DoD’s Accession Disqualifications Related to Sexual and Reproductive Anatomy are Unrelated to Fitness and Inconsistent with Other Standards
Defense Department regulations long disqualified applicants with a history of “hermaphroditism” as part of a broader disqualification for “major abnormalities or defects of the genitalia.” In 2021, the Palm Center wrote a policy memo arguing that the disqualification was inconsistent with standards applied to other applicants with similar medical histories. The memo suggested that conversion of the blanket disqualification into a standard based on individual assessment of fitness to serve would enhance readiness. Twenty-one organizations including the Endocrine Society endorsed our memo (see PDF page 2), and we provided our research to Defense Department officials.
On November 16, 2022, the Department of Defense revised its regulations and removed the blanket ban, now disqualifying applicants with an intersex condition only if it is undiagnosed or untreated, and replacing the automatic disqualification with a standard based on individual assessment of fitness for service. While a few consequences of intersex conditions that happen to overlap with consequences of other, unrelated conditions remain disqualifying, we anticipate disqualifying circumstances to be rare, as most applicants with intersex conditions will likely have undergone medical evaluation and treatment. Thus the Defense Department has effectively lifted the intersex ban for most applicants.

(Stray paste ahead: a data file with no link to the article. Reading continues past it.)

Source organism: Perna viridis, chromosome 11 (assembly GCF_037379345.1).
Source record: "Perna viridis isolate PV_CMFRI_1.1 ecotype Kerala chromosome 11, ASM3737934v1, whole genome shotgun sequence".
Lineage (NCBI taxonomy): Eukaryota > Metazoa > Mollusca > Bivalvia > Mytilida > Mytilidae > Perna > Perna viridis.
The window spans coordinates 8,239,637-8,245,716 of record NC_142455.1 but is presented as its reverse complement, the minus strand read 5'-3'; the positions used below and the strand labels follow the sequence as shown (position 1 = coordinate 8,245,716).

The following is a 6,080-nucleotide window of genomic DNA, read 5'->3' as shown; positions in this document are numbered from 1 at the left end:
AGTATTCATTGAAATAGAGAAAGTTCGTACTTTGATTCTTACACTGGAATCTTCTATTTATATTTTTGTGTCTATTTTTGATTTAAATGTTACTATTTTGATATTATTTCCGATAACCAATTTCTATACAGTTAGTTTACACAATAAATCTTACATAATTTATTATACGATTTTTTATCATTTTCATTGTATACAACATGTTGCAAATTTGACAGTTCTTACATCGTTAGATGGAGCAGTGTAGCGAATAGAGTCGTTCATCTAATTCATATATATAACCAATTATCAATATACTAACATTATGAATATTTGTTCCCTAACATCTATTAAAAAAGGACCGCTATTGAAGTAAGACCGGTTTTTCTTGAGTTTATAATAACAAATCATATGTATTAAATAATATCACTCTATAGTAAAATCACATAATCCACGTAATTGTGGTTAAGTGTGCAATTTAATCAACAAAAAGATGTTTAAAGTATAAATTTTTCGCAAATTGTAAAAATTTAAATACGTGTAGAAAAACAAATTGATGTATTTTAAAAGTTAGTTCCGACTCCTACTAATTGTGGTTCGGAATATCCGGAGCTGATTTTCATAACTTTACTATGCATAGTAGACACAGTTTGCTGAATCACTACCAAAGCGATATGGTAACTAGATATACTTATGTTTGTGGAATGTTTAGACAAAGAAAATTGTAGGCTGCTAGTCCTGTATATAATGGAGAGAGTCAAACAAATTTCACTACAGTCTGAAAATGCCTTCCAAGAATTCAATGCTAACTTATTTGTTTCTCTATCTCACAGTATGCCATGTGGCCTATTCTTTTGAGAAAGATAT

In 2017, the Palm Center published a policy memo by three former US Surgeons General who argued that children born with atypical genitalia should not have genitoplasty—cosmetic genital surgery meant to make an infant’s genitals “match” the binary sex category they are assigned by adults—performed on them absent a need to ensure physical functioning.